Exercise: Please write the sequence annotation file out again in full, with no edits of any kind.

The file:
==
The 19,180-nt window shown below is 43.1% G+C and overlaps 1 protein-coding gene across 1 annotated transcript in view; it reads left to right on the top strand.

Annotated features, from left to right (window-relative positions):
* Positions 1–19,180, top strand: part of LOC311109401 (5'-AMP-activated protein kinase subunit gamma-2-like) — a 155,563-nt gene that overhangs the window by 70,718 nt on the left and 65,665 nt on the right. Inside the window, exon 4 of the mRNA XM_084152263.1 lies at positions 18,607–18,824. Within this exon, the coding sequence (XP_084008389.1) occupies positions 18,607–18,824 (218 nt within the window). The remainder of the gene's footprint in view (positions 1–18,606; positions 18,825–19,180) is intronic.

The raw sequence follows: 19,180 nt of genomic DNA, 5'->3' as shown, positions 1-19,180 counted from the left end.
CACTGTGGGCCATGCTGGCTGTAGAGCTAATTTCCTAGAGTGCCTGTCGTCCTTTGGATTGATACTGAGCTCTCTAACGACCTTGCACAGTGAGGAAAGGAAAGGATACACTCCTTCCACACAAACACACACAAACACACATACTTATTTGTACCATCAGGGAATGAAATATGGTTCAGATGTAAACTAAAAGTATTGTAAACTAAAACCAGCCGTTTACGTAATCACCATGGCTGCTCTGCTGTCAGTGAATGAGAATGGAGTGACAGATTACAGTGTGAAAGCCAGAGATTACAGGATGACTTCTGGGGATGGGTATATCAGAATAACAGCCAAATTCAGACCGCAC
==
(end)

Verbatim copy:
The 19,180-nt window shown below is 43.1% G+C and overlaps 1 protein-coding gene across 1 annotated transcript in view; it reads left to right on the top strand.

Annotated features, from left to right (window-relative positions):
* Positions 1–19,180, top strand: part of LOC311109401 (5'-AMP-activated protein kinase subunit gamma-2-like) — a 155,563-nt gene that overhangs the window by 70,718 nt on the left and 65,665 nt on the right. Inside the window, exon 4 of the mRNA XM_084152263.1 lies at positions 18,607–18,824. Within this exon, the coding sequence (XP_084008389.1) occupies positions 18,607–18,824 (218 nt within the window). The remainder of the gene's footprint in view (positions 1–18,606; positions 18,825–19,180) is intronic.

The raw sequence follows: 19,180 nt of genomic DNA, 5'->3' as shown, positions 1-19,180 counted from the left end.
CACTGTGGGCCATGCTGGCTGTAGAGCTAATTTCCTAGAGTGCCTGTCGTCCTTTGGATTGATACTGAGCTCTCTAACGACCTTGCACAGTGAGGAAAGGAAAGGATACACTCCTTCCACACAAACACACACAAACACACATACTTATTTGTACCATCAGGGAATGAAATATGGTTCAGATGTAAACTAAAAGTATTGTAAACTAAAACCAGCCGTTTACGTAATCACCATGGCTGCTCTGCTGTCAGTGAATGAGAATGGAGTGACAGATTACAGTGTGAAAGCCAGAGATTACAGGATGACTTCTGGGGATGGGTATATCAGAATAACAGCCAAATTCAGACCGCAC